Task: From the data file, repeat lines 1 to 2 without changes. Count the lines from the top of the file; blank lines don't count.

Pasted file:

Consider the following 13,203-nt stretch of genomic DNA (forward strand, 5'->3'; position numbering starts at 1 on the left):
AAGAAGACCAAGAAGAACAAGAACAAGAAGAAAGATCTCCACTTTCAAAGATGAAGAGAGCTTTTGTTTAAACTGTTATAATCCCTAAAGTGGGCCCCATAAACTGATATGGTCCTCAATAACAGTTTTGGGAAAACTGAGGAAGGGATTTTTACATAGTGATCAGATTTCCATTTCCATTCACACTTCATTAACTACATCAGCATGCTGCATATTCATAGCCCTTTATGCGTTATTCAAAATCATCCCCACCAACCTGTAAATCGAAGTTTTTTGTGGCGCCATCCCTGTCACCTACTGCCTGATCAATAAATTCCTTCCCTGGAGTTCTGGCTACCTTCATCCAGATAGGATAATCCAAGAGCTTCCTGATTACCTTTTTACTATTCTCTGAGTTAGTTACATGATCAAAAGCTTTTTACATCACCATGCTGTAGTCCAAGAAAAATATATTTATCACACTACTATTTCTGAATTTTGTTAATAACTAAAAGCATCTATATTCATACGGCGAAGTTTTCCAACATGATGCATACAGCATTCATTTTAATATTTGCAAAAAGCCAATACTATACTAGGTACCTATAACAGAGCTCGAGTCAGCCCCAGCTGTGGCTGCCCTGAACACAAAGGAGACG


Consider the following 13,203-nt stretch of genomic DNA (forward strand, 5'->3'; position numbering starts at 1 on the left):
AAGAAGACCAAGAAGAACAAGAACAAGAAGAAAGATCTCCACTTTCAAAGATGAAGAGAGCTTTTGTTTAAACTGTTATAATCCCTAAAGTGGGCCCCATAAACTGATATGGTCCTCAATAACAGTTTTGGGAAAACTGAGGAAGGGATTTTTACATAGTGATCAGATTTCCATTTCCATTCACACTTCATTAACTACATCAGCATGCTGCATATTCATAGCCCTTTATGCGTTATTCAAAATCATCCCCACCAACCTGTAAATCGAAGTTTTTTGTGGCGCCATCCCTGTCACCTACTGCCTGATCAATAAATTCCTTCCCTGGAGTTCTGGCTACCTTCATCCAGATAGGATAATCCAAGAGCTTCCTGATTACCTTTTTACTATTCTCTGAGTTAGTTACATGATCAAAAGCTTTTTACATCACCATGCTGTAGTCCAAGAAAAATATATTTATCACACTACTATTTCTGAATTTTGTTAATAACTAAAAGCATCTATATTCATACGGCGAAGTTTTCCAACATGATGCATACAGCATTCATTTTAATATTTGCAAAAAGCCAATACTATACTAGGTACCTATAACAGAGCTCGAGTCAGCCCCAGCTGTGGCTGCCCTGAACACAAAGGAGACG